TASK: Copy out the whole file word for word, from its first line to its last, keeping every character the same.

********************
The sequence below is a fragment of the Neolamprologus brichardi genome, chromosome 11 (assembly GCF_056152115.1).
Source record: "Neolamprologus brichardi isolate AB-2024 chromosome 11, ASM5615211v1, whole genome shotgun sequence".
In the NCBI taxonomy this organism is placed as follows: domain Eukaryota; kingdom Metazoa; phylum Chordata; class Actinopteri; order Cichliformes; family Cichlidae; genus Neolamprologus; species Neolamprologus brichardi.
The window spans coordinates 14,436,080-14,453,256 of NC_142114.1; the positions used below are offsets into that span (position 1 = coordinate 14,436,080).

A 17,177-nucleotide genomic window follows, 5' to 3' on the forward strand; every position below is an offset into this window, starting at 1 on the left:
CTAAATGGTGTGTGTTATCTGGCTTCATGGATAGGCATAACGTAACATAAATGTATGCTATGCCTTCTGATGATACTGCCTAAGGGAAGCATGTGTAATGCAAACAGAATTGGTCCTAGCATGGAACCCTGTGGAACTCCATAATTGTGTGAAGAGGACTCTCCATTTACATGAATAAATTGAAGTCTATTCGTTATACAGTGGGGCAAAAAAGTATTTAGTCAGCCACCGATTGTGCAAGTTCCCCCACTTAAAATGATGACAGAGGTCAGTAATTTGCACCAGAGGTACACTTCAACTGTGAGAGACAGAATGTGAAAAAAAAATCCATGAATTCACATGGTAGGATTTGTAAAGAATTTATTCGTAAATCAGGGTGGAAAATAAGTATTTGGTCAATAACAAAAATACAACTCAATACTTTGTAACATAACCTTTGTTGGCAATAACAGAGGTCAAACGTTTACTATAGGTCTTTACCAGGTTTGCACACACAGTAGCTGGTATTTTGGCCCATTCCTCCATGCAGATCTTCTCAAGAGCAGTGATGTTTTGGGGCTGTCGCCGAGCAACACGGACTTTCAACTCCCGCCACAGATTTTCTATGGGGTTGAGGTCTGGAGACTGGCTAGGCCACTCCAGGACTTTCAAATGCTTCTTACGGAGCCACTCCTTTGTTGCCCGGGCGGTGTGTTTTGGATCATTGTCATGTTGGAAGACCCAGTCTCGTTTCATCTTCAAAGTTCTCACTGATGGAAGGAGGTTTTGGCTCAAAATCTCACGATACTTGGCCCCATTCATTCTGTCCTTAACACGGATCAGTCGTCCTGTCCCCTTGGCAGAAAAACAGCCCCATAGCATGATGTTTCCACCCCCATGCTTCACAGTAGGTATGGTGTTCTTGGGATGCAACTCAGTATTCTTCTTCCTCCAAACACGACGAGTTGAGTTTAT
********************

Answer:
The sequence below is a fragment of the Neolamprologus brichardi genome, chromosome 11 (assembly GCF_056152115.1).
Source record: "Neolamprologus brichardi isolate AB-2024 chromosome 11, ASM5615211v1, whole genome shotgun sequence".
In the NCBI taxonomy this organism is placed as follows: domain Eukaryota; kingdom Metazoa; phylum Chordata; class Actinopteri; order Cichliformes; family Cichlidae; genus Neolamprologus; species Neolamprologus brichardi.
The window spans coordinates 14,436,080-14,453,256 of NC_142114.1; the positions used below are offsets into that span (position 1 = coordinate 14,436,080).

A 17,177-nucleotide genomic window follows, 5' to 3' on the forward strand; every position below is an offset into this window, starting at 1 on the left:
CTAAATGGTGTGTGTTATCTGGCTTCATGGATAGGCATAACGTAACATAAATGTATGCTATGCCTTCTGATGATACTGCCTAAGGGAAGCATGTGTAATGCAAACAGAATTGGTCCTAGCATGGAACCCTGTGGAACTCCATAATTGTGTGAAGAGGACTCTCCATTTACATGAATAAATTGAAGTCTATTCGTTATACAGTGGGGCAAAAAAGTATTTAGTCAGCCACCGATTGTGCAAGTTCCCCCACTTAAAATGATGACAGAGGTCAGTAATTTGCACCAGAGGTACACTTCAACTGTGAGAGACAGAATGTGAAAAAAAAATCCATGAATTCACATGGTAGGATTTGTAAAGAATTTATTCGTAAATCAGGGTGGAAAATAAGTATTTGGTCAATAACAAAAATACAACTCAATACTTTGTAACATAACCTTTGTTGGCAATAACAGAGGTCAAACGTTTACTATAGGTCTTTACCAGGTTTGCACACACAGTAGCTGGTATTTTGGCCCATTCCTCCATGCAGATCTTCTCAAGAGCAGTGATGTTTTGGGGCTGTCGCCGAGCAACACGGACTTTCAACTCCCGCCACAGATTTTCTATGGGGTTGAGGTCTGGAGACTGGCTAGGCCACTCCAGGACTTTCAAATGCTTCTTACGGAGCCACTCCTTTGTTGCCCGGGCGGTGTGTTTTGGATCATTGTCATGTTGGAAGACCCAGTCTCGTTTCATCTTCAAAGTTCTCACTGATGGAAGGAGGTTTTGGCTCAAAATCTCACGATACTTGGCCCCATTCATTCTGTCCTTAACACGGATCAGTCGTCCTGTCCCCTTGGCAGAAAAACAGCCCCATAGCATGATGTTTCCACCCCCATGCTTCACAGTAGGTATGGTGTTCTTGGGATGCAACTCAGTATTCTTCTTCCTCCAAACACGACGAGTTGAGTTTAT